Tornado Warnings...What to do?
We are going to be traveling to Colorado along I 70 starting next Friday, and with all the tornadoes and warnings we've been hearing about lately, we are not sure what to do if we should get caught on the road. Where is a safe place to park? Do we stay with the coach or get out? Park under a bridge if we can find one? Of course, we would stay put if parked until the danger passes, but what if we're moving? We appreciate any help we can get.
Hi, parking under a bridge is not recommended by the National Weather service. Should follow weather reports closely and do not travel into a tornado zone (get a weather radio if you do not have one, Midland makes a good one). If you are in the way of a tornado the best bet is run and find a stable building or a shelter. A coach or trailer is no place to wait out a tornado. That is the best advice I can give.
I have an emergency broadcast station on my radio. We turn to it when we suspect any type of severe weather event.
You can pick up a portable one almost anywhere they sell electronics or get a good deal on Amazon.
Most important, for me is where the weather event is coming from. If it's localized, I'll try to skirt it. If it's big, I turn in the opposite direction at an angle away from the most severe weather.
If any of this is not possible then:
1. If you are on the interstate park under or over any overpass. Climb up the sides of the underpass and tuck yourself into the girders. If you do park on an overpass be prepared to lose the RV but save yourself.
If you're in a town or city, quickly ask where the nearest shelters are. Most hotels and libraries have basements. Fast food places and restaurants have freezers. Even a bank may offer you shelter.
Hope this helps.
When traveling in an area with a tornado warning the local weather radio broadcast should be followed. Internet access along I-70 would be helpful to observe weather radar and see the direction and location of the worst parts of a storm.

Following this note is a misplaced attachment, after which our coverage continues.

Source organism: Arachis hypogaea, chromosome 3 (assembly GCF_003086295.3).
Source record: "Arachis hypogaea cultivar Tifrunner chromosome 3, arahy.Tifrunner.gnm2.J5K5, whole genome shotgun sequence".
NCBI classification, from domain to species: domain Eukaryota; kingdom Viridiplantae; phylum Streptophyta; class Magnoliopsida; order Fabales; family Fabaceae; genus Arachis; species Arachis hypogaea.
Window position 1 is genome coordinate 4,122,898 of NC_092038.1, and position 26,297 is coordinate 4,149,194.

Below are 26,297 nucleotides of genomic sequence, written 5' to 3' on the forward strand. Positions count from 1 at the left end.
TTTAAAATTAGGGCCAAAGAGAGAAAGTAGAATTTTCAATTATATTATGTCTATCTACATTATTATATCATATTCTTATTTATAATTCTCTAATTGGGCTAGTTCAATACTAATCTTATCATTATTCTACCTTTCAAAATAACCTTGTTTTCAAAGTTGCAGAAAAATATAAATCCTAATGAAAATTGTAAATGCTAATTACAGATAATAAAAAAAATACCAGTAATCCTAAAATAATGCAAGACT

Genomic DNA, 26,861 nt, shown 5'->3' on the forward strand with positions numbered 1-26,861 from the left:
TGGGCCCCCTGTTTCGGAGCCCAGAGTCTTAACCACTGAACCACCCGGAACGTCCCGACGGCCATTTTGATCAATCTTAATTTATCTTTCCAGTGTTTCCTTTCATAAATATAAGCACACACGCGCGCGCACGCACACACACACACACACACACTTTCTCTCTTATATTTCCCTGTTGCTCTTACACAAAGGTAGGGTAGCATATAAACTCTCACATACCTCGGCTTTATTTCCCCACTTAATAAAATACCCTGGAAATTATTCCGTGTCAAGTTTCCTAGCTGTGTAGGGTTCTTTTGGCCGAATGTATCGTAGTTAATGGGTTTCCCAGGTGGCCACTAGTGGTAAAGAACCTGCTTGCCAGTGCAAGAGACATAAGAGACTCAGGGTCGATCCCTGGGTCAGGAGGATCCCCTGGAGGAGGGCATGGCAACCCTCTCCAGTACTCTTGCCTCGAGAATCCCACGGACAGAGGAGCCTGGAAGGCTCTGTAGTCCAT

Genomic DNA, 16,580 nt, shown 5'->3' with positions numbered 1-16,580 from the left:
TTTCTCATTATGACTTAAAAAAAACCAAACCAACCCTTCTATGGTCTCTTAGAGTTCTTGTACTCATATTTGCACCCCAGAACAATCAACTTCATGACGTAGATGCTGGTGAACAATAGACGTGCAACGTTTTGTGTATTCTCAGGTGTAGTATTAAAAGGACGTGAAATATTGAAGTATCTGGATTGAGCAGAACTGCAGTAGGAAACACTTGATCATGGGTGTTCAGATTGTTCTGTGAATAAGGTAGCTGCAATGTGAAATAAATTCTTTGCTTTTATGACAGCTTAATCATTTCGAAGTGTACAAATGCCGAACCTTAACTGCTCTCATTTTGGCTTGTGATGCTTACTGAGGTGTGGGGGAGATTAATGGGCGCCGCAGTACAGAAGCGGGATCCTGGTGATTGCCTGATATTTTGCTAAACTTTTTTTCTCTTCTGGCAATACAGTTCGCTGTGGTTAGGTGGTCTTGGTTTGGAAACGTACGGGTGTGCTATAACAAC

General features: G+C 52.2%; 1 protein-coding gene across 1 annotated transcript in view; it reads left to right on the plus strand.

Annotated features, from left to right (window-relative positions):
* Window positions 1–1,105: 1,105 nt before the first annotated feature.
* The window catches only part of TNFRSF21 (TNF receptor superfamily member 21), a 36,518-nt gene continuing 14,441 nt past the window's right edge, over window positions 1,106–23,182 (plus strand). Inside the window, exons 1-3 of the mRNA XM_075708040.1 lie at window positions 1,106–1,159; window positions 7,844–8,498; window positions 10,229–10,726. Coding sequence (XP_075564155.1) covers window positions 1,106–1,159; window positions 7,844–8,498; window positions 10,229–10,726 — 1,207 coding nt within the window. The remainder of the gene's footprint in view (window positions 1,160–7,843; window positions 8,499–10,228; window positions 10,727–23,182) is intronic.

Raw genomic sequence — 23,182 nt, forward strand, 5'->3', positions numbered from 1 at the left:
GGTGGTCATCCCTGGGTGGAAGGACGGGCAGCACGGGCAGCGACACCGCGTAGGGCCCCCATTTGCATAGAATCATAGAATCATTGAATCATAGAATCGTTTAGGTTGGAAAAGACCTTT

As an Okie, I pretty much ignore "Tornado Watches" and a bit jaded when it comes to tornado warnings, but storms that produce tornados are also capable of strong straight winds and that alone would cause me to hunker down and watch the news (and stare at the sky - can't help it). You don't want to be stuck in traffic with a tornado approaching, nor do you want to be in an RV under a bridge, or anywhere else, to ride out a tornado. If a tornado is imminent you need to seek shelter, preferably underground, otherwise in a small room of a strong building, or even a ditch.
The state park where we are currently staying was hit by an F4 tornado a few years ago, destroying campgrounds and a marina. Concrete block restrooms were the only structures still standing in some areas. An early warning prevented any injuries.
I want to highlight and debunk a couple of things here (and since I am a meteorologist specializing in severe weather and a storm chaser, Univ of OK, in a previous life, so I speak with some knowledge).